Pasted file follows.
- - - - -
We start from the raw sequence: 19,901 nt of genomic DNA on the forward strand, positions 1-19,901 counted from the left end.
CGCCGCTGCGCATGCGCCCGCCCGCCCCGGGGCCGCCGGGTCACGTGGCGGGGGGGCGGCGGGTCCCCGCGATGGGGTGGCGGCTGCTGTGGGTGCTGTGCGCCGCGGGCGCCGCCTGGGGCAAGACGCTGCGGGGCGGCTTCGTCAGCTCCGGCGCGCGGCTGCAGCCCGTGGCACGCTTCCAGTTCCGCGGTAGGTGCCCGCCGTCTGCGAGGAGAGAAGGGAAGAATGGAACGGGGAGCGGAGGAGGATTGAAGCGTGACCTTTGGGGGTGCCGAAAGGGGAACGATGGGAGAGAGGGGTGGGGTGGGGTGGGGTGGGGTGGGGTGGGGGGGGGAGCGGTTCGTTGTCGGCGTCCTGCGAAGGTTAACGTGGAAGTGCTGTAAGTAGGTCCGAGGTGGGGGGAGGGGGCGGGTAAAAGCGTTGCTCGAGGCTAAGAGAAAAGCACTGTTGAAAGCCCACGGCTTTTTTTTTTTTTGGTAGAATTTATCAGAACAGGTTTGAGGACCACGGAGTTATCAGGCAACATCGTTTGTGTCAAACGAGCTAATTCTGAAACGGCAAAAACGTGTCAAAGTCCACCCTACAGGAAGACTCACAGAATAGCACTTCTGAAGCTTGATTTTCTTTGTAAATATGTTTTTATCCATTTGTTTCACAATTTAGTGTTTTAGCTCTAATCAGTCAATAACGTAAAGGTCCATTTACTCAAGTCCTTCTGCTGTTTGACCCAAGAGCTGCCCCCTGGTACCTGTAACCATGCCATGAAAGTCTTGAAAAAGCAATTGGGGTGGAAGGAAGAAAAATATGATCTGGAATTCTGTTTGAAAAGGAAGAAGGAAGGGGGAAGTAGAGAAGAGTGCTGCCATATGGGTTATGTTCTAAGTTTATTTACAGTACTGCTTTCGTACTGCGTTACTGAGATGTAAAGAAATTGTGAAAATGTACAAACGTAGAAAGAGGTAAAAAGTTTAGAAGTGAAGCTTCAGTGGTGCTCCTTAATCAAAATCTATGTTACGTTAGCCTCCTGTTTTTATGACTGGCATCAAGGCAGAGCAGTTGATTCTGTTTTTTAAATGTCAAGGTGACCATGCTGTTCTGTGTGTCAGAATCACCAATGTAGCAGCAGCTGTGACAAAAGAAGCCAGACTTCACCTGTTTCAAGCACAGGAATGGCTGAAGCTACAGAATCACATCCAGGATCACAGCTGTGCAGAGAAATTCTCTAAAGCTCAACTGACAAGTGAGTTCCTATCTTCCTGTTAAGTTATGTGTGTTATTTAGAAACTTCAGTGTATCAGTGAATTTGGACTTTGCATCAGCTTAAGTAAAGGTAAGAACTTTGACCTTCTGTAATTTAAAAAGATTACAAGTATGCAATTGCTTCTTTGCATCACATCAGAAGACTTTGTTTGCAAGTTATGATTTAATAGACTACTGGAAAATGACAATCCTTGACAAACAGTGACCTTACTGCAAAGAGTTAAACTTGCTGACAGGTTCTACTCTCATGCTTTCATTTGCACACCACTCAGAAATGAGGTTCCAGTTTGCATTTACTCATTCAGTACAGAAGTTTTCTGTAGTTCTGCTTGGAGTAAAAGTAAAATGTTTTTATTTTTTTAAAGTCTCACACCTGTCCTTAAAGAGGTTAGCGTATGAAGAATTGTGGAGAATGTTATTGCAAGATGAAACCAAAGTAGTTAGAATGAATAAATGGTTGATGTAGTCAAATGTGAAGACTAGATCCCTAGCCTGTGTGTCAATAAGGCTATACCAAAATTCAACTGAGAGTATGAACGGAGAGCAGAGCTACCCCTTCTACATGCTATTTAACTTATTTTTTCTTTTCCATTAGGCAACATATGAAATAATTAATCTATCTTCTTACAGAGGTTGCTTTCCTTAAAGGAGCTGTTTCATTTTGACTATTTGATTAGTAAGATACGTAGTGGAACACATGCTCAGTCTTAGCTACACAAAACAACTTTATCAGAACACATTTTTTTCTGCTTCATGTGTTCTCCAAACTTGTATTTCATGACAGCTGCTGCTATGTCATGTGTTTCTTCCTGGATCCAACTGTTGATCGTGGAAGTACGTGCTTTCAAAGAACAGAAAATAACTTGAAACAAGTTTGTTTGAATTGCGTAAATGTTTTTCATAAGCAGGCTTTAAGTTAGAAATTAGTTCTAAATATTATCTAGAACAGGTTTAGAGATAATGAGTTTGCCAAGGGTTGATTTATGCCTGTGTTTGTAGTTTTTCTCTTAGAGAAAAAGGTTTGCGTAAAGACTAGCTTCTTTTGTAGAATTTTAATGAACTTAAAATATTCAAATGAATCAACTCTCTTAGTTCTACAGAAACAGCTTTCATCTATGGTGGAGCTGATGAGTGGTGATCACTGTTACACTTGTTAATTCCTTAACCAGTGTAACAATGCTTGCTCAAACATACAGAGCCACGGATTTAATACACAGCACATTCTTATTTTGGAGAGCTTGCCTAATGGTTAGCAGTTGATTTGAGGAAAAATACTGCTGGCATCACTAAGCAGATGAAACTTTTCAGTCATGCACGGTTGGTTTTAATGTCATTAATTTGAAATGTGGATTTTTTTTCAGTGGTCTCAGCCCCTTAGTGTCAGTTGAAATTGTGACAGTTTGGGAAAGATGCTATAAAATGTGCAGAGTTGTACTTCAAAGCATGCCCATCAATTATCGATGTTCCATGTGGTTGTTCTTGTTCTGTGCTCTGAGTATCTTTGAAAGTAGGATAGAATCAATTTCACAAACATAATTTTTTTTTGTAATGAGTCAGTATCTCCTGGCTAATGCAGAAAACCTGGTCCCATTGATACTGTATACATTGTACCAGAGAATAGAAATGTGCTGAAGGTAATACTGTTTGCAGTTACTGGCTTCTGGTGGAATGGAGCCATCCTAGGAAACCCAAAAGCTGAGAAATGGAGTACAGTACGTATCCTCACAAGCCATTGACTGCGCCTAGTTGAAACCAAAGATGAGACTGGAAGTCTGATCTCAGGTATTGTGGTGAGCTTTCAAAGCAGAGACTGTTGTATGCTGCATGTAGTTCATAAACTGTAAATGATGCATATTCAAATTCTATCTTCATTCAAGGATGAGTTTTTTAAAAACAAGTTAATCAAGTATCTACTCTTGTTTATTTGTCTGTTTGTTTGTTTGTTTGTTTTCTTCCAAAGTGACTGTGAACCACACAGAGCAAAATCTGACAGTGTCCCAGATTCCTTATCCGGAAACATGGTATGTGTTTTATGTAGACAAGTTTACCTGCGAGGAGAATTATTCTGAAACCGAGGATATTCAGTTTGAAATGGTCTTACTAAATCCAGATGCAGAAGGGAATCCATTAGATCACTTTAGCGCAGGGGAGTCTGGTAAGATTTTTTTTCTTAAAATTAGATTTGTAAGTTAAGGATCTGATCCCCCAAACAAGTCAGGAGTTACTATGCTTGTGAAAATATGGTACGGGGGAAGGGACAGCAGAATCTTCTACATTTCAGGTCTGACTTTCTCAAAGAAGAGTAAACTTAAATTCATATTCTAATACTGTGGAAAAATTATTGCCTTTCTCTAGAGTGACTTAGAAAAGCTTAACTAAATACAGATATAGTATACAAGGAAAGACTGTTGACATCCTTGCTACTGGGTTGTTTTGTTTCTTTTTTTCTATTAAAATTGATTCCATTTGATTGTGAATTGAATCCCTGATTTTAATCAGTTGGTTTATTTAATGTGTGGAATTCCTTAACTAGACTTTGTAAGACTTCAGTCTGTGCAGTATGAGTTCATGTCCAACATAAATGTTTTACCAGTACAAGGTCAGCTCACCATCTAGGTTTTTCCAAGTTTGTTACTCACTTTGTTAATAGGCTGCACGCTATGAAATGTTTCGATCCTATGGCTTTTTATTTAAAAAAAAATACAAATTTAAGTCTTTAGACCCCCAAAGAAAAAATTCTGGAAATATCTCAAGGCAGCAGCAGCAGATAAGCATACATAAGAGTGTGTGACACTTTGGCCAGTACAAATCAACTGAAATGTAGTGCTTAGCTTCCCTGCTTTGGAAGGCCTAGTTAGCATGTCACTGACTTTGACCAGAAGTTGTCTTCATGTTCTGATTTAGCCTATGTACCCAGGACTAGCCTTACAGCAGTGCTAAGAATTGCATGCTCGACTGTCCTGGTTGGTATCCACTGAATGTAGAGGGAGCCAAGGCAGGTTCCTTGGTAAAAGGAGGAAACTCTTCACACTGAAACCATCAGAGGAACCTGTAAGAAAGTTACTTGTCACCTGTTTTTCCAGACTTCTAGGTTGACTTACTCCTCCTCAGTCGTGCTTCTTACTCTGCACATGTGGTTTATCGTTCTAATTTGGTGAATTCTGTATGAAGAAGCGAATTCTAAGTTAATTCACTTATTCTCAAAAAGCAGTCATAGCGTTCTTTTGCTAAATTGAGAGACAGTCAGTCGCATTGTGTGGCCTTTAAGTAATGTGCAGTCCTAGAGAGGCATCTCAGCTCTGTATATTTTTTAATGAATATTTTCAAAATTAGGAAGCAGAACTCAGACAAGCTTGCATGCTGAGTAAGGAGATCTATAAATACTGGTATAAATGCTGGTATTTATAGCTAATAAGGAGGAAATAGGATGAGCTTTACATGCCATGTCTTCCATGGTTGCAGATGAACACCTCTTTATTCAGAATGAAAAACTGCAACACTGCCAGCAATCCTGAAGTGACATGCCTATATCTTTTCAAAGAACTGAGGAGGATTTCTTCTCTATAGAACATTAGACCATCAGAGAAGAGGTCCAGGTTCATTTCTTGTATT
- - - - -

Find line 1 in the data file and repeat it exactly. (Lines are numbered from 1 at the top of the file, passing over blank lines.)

We start from the raw sequence: 19,901 nt of genomic DNA on the forward strand, positions 1-19,901 counted from the left end.